Over the past 40 years, the US economy has boomed. But what does that mean for the “American dream”? While the top 1% has had enormous gains, average US households aren’t any better off today. In fact, they’re falling further behind. We crunched numbers from the US Bureau of Labor Statistics, adjusting them for inflation, and found that during the past 40 years, middle-income households have seen their income decrease 13 percent, and the number that really matters — discretionary income — has decreased even more, by almost 30 percent. This was true for all households, not just married households. …

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The Hill

CBO: Hurricane damage costs will increase faster than the economy

Costs associated with hurricane damage will increase over the next several decades as a result of climate change and coastal development, the Congressional Budget Office (CBO) estimated in a report released Thursday. “The growth in expected hurricane damage is expected to exceed the growth in the nation’s ability to pay for such damage,” the CBO said in its report, which was prepared for Sens. Bernie Sanders (I-Vt.) and Patty Murray (D-Wash.). The agency estimates that annual hurricane damage will rise from 0.16 percent of gross domestic product (GDP), which is about $28 billion, to 0.22 percent of GDP by 2075, …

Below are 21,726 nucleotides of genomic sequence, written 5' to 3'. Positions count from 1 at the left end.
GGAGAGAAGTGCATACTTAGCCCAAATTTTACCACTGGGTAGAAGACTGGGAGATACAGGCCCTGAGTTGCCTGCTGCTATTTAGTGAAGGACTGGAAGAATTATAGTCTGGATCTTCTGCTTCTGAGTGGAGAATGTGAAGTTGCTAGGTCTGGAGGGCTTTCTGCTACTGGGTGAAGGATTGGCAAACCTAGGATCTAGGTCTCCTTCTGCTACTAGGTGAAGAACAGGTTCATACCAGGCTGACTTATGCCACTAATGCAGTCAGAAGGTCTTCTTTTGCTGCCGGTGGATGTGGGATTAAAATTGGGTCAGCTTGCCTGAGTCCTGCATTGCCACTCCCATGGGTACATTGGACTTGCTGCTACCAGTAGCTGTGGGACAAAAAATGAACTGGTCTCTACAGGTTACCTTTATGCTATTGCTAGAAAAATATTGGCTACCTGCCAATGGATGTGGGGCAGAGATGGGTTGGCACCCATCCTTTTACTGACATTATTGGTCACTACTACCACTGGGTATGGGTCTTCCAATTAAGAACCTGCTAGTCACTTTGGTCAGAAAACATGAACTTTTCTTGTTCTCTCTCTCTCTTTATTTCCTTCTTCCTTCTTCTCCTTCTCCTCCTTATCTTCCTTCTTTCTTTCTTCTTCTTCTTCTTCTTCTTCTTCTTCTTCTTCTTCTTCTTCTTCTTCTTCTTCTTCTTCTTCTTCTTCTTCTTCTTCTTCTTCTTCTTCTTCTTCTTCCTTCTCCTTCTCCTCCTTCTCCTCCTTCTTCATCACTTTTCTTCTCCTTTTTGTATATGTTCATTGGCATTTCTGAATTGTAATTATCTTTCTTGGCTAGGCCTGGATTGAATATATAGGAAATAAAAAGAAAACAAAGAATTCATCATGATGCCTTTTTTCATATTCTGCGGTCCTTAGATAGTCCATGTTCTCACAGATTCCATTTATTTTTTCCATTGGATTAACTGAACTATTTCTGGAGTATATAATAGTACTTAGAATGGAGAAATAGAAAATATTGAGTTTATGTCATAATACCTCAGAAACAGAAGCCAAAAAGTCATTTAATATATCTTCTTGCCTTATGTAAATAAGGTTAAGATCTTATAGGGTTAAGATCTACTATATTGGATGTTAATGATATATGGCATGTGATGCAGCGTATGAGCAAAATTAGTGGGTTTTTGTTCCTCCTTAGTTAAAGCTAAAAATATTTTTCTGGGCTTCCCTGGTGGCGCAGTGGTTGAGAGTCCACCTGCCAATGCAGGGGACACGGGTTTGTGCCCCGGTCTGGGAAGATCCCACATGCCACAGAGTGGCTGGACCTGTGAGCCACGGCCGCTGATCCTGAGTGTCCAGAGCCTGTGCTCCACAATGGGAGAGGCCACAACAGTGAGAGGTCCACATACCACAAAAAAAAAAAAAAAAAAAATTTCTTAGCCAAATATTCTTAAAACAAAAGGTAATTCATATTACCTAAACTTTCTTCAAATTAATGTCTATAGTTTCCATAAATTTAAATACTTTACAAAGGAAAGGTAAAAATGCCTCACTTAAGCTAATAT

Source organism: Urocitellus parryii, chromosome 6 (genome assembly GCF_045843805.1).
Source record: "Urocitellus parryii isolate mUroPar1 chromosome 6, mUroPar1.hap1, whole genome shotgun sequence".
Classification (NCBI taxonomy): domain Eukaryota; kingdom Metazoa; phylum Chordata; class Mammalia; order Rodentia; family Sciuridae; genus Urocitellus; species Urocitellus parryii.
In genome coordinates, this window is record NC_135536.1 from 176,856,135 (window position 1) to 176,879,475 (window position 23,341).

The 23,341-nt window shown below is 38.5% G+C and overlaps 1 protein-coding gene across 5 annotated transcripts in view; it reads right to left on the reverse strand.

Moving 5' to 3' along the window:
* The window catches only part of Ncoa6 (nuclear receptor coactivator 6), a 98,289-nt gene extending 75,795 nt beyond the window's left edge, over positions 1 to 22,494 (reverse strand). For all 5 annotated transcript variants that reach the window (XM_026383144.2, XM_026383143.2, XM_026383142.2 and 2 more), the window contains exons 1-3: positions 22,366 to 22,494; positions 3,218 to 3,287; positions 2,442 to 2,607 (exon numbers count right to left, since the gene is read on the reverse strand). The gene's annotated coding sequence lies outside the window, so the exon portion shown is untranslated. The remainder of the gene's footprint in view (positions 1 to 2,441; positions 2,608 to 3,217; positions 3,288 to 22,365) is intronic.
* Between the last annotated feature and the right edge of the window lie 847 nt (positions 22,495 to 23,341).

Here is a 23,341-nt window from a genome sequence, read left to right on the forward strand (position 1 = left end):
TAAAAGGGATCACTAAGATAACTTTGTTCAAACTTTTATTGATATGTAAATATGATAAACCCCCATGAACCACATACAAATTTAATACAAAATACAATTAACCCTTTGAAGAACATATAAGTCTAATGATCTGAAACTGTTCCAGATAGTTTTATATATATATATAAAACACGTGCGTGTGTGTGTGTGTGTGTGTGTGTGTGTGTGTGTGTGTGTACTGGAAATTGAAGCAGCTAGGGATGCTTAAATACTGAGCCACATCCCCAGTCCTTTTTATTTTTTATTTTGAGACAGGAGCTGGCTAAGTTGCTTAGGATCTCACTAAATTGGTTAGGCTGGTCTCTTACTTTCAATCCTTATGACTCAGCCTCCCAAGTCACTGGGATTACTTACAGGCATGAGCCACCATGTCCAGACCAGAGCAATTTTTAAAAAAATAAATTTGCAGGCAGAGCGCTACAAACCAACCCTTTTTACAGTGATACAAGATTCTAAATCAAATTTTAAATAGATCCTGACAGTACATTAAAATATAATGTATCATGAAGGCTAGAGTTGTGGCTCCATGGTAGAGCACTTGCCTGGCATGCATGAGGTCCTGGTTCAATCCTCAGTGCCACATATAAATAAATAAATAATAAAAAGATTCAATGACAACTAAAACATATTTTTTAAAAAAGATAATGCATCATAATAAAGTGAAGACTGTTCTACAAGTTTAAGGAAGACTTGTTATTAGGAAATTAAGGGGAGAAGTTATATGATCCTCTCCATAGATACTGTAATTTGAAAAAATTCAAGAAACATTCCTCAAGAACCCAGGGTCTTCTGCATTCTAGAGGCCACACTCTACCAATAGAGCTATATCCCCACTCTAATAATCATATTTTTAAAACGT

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Think Progress

Democratic Voters More Likely To Be Targeted By Ohio’s Voter Purge

Over the last five years, Ohio’s Republican Secretary of State has purged about 2 million inactive voters from its rolls. Civil rights groups have sued the state, arguing the purge violates federal voting laws. As the 2016 election draws closer, a new Reuters analysis finds that far more Democrats than Republicans are being purged in the state’s most populous counties. In Ohio’s major cities, including Cleveland, Columbus, and Cincinnati, voters have been removed from the rolls in Democratic-leaning neighborhoods at about twice the rate as in Republican neighborhoods. In some neighborhoods in Cincinnati with a high proportion of poor, African-American …